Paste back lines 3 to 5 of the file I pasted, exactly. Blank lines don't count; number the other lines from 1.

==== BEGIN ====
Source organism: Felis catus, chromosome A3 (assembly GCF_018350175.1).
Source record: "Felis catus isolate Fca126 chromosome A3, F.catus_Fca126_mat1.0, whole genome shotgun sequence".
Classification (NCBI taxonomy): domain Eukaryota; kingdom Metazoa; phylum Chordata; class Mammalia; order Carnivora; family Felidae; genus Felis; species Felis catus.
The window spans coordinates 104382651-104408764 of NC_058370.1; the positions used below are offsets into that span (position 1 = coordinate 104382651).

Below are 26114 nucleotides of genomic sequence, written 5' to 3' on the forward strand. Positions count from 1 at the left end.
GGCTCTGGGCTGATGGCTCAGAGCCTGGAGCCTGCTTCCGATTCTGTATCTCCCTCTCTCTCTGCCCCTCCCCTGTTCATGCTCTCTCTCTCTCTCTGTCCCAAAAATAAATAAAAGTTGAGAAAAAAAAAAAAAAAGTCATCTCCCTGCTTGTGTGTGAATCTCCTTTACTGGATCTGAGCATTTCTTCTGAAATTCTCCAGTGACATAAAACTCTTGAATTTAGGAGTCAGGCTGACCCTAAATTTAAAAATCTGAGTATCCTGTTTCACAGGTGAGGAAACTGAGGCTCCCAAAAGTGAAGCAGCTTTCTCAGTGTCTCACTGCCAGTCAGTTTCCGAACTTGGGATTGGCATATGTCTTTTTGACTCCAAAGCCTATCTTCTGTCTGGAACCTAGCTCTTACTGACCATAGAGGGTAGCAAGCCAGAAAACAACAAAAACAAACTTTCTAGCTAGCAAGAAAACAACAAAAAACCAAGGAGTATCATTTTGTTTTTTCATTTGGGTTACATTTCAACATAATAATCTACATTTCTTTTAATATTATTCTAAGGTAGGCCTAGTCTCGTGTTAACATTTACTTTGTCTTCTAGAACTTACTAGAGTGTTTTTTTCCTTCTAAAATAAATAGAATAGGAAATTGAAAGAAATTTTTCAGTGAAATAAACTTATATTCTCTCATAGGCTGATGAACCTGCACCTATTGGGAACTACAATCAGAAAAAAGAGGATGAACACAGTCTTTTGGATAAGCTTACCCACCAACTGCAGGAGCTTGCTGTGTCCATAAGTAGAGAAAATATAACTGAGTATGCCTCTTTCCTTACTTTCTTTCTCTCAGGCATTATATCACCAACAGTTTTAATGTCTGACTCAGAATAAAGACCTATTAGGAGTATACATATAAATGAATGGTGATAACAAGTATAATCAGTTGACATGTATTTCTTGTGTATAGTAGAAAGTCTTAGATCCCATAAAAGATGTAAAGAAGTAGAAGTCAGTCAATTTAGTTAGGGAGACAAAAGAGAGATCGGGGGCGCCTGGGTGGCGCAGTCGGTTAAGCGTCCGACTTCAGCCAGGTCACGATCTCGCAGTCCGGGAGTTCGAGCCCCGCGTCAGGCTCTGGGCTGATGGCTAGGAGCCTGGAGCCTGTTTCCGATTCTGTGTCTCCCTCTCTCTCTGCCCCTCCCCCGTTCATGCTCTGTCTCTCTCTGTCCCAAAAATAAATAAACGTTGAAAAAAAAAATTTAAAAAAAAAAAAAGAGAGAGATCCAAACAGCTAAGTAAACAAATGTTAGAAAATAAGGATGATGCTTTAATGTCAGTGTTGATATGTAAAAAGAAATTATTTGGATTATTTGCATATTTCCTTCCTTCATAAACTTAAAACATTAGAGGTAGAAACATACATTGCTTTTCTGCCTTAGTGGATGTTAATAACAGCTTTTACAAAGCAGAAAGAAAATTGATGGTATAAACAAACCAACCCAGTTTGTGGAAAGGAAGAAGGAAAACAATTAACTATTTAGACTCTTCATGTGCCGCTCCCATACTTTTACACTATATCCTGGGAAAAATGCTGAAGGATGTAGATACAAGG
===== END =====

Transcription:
Classification (NCBI taxonomy): domain Eukaryota; kingdom Metazoa; phylum Chordata; class Mammalia; order Carnivora; family Felidae; genus Felis; species Felis catus.
The window spans coordinates 104382651-104408764 of NC_058370.1; the positions used below are offsets into that span (position 1 = coordinate 104382651).

Below are 26114 nucleotides of genomic sequence, written 5' to 3' on the forward strand. Positions count from 1 at the left end.